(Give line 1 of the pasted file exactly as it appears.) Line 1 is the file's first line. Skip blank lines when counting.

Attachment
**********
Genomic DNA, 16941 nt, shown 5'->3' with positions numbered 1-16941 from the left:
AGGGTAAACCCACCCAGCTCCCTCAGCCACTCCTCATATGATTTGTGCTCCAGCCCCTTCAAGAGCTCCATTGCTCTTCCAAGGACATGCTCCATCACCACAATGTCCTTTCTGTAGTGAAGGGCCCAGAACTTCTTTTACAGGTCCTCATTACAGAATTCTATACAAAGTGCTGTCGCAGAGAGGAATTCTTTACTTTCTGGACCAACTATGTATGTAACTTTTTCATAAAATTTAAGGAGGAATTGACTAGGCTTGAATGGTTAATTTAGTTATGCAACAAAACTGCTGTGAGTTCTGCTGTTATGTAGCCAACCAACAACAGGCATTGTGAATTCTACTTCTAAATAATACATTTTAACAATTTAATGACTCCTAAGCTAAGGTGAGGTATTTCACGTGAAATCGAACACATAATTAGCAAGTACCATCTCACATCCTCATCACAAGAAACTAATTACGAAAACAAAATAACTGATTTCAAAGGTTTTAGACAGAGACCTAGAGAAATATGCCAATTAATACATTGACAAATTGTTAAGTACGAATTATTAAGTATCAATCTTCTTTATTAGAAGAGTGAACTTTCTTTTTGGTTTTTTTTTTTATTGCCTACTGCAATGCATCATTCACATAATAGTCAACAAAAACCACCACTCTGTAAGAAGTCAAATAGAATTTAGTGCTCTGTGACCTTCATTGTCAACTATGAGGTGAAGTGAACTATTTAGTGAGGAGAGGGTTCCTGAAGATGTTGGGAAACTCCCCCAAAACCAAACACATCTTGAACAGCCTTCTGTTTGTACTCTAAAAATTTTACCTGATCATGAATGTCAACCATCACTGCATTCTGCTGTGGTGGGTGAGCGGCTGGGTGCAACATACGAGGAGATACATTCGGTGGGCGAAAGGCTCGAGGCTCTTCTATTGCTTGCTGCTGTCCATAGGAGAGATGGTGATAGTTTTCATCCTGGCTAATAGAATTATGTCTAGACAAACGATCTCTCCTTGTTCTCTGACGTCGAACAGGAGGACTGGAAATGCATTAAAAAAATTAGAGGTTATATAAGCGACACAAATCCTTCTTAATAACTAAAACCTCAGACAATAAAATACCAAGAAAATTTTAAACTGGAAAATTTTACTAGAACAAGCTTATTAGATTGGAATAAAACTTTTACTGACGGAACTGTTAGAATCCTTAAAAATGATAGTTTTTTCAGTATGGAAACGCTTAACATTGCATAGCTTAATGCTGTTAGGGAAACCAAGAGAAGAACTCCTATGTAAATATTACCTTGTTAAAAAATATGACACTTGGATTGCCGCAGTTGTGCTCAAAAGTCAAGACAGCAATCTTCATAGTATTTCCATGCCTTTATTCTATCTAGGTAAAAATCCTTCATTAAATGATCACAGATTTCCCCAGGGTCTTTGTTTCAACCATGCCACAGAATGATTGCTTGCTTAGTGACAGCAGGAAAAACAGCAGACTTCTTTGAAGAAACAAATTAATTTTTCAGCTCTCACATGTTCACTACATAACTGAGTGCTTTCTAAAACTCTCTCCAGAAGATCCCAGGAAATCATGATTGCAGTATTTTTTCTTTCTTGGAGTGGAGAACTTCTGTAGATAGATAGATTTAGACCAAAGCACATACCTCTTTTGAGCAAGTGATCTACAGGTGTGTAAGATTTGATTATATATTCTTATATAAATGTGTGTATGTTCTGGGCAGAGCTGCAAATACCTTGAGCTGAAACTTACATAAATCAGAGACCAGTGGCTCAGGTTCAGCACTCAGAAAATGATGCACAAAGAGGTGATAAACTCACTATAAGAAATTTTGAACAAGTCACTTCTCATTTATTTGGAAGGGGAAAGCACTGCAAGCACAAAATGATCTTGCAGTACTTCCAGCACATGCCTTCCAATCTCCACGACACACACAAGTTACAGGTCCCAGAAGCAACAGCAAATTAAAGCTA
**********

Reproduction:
Genomic DNA, 16941 nt, shown 5'->3' with positions numbered 1-16941 from the left: